Part III Development is for when you get serious about making an application for others to use as well as yourself. It has details on documentation and an overview of design philosophy with some gems. It is dotted with some interesting examples of how things work in the real world and anecdotes of Rod's experiences in various projects. Bug hunting, testing and deployment round this part off.
If Part III was more of an overview, Part IV gets your hands dirty again with some advanced coding. I liked the chapter on splash screens but liked the chapter on printing better. Visual Basic is notoriously hard to program complex printing. Rod has by far and away the best examples of printing in any text I have seen and this chapter adds to the examples in his previous book. Other writers stop at simple but useless examples of printing that don't take into account real world requirements for multiple pages, multiple fonts, imbedded graphics, page sizes, page numbers, text wrapping around images etc. Chapter 20 Printing has 6 example solutions that help you through the complexities of printing in Visual Basic. Threading and reflection are beyond me at present but as my skills develop I may come back to the more advanced chapters.
The accompanying source code is a 4.5M zipped file with copious examples which add value to the book. I am glad I bought it and recommend it to more experience programmers especially if you are developing an application that is intended for use by other users and you dont want to get too much grief from poor decisions in the design phase.
Mr. Stephens is obviously an experienced VB coder, and I was hoping to find in this book some advanced coding patterns, based on his experience. In particular, I believe the book summary mentioned advanced object coding, so I was looking forward to some really in-depth discussion about advanced coding methods for objects.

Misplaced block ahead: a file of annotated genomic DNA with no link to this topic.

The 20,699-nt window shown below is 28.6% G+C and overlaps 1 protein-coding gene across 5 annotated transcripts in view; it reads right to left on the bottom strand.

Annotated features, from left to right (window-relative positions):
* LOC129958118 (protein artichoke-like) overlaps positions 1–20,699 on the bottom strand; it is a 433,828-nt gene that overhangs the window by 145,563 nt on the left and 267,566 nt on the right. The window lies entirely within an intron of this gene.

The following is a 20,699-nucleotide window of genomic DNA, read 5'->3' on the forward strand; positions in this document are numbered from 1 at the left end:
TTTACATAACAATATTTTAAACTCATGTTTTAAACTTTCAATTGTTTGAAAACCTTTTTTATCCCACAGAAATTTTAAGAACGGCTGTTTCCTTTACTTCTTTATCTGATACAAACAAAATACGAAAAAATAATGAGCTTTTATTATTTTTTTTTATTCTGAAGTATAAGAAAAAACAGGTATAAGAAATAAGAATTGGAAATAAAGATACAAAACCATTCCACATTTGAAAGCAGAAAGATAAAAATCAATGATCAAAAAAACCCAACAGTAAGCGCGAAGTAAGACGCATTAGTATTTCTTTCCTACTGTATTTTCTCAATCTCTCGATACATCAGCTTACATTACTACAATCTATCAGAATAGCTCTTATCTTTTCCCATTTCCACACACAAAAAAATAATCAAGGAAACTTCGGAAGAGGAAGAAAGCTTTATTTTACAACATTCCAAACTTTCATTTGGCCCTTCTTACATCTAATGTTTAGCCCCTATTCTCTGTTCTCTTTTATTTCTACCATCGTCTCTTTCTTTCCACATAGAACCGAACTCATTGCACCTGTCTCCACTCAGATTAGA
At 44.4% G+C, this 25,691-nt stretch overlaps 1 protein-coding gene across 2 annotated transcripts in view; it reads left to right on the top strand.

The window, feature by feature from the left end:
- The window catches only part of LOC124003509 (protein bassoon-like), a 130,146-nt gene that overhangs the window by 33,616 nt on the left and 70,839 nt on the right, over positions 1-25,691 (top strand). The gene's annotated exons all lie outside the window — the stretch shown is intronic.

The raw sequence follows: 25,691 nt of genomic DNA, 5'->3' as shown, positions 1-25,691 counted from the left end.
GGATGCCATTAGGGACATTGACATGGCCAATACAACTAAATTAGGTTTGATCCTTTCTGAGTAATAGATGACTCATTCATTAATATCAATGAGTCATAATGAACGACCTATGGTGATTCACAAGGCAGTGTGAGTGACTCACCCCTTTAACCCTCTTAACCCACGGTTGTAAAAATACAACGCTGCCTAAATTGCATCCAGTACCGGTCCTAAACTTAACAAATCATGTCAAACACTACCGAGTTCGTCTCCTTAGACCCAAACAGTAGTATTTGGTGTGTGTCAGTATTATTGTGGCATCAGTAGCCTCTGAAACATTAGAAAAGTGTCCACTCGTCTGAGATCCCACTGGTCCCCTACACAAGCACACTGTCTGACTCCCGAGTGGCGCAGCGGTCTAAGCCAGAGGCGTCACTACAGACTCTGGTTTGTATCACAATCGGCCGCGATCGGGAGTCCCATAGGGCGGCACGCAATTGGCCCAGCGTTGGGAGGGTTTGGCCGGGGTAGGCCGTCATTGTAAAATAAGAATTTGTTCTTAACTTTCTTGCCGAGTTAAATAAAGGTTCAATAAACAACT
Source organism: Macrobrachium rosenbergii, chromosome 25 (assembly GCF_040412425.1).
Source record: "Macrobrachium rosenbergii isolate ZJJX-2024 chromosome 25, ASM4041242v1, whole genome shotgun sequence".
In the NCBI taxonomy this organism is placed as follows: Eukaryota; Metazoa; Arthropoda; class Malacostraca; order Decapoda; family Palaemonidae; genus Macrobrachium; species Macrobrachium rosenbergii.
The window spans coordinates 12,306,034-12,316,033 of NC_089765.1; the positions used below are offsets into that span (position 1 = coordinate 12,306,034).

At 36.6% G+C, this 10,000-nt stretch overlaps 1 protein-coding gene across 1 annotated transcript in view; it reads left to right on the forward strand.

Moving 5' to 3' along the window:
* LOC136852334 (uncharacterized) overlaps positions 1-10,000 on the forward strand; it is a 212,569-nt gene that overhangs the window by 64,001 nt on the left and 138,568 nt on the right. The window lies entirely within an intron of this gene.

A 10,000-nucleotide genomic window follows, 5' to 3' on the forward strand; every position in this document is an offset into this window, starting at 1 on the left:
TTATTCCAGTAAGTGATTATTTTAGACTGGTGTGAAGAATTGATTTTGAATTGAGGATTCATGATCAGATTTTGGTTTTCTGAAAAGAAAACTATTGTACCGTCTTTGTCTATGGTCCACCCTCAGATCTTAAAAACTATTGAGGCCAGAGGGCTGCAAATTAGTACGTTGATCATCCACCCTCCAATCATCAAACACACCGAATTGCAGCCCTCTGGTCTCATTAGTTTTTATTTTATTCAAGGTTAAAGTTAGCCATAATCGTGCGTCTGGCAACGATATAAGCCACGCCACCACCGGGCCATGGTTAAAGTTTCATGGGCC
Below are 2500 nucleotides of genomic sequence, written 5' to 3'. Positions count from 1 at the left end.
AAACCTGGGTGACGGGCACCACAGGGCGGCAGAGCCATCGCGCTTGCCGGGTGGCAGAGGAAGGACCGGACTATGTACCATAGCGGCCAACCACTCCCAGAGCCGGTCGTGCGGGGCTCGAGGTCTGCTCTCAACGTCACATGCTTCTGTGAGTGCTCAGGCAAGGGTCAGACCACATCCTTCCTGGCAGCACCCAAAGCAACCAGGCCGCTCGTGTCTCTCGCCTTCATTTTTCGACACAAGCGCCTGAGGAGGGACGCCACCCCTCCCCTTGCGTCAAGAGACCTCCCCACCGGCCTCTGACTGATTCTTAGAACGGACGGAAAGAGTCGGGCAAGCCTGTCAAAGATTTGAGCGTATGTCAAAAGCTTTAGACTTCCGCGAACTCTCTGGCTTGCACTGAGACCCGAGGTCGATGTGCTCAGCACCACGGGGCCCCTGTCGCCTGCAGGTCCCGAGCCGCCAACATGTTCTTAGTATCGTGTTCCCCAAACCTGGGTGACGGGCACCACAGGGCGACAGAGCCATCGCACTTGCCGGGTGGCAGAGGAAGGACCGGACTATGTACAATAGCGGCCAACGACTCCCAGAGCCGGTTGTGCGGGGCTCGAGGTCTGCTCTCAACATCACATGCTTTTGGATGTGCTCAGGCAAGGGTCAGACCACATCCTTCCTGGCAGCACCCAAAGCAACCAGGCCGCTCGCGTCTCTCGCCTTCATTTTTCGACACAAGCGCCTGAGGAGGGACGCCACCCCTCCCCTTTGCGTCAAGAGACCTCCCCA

I would describe this book as something akin to Code Complete, but focused on VB. It contains a series of chapters on what (in the author's opinion) is the BEST way to code certain aspects. For example, the best naming conventions.
From the description, my assumption was that this book is for "elite" programmers, who have exhausted all "advanced" books, and are ready for the heavy-duty code examples and techniques.
However, after reading the book, I would say that it would be best for programming groups or departments to use as required reading for their VB programmers. If everyone in a department adhered to the conventions in this book, they would be creating some very solid code.
I hope that Mr. Stephens continues writing advanced books about VB, because he obviously has some very good experience with it. I would really like to see him put together (for example) an object-oriented data access layer (DAL), and then explain it, in 2-3 chapters. The best example of that, but not written for VB, can be found in the Manning book called "ASP.NET Web Parts in Action". It is a very unexpected treasure to find that code in the beginning of that book, and I'd love to see a VB book cover a few *very advanced* topics like that.
I hope this review does not come off as overly negative, because that's not my intent. It is a good book for its purpose. I just didn't see that purpose matching with the summary of what to expect.
Rod's written some great books in the past. And, this one is no exception. Each topic is explained clearly. Also, I didn't experience any of the 'dry' reading that I usually experience reading a technical book. The book does a very good job at keeping the reader interested in even the topics that aren't the most exciting. The writing style is very similar to what you will see in the articles on [...]
In particular, I enjoyed the section on UI design philosophy. In my opinion, that is the type of thing that programming books need more of. Because, let's face it, programmers tend not to be the most creative people.
In general terms it is ok.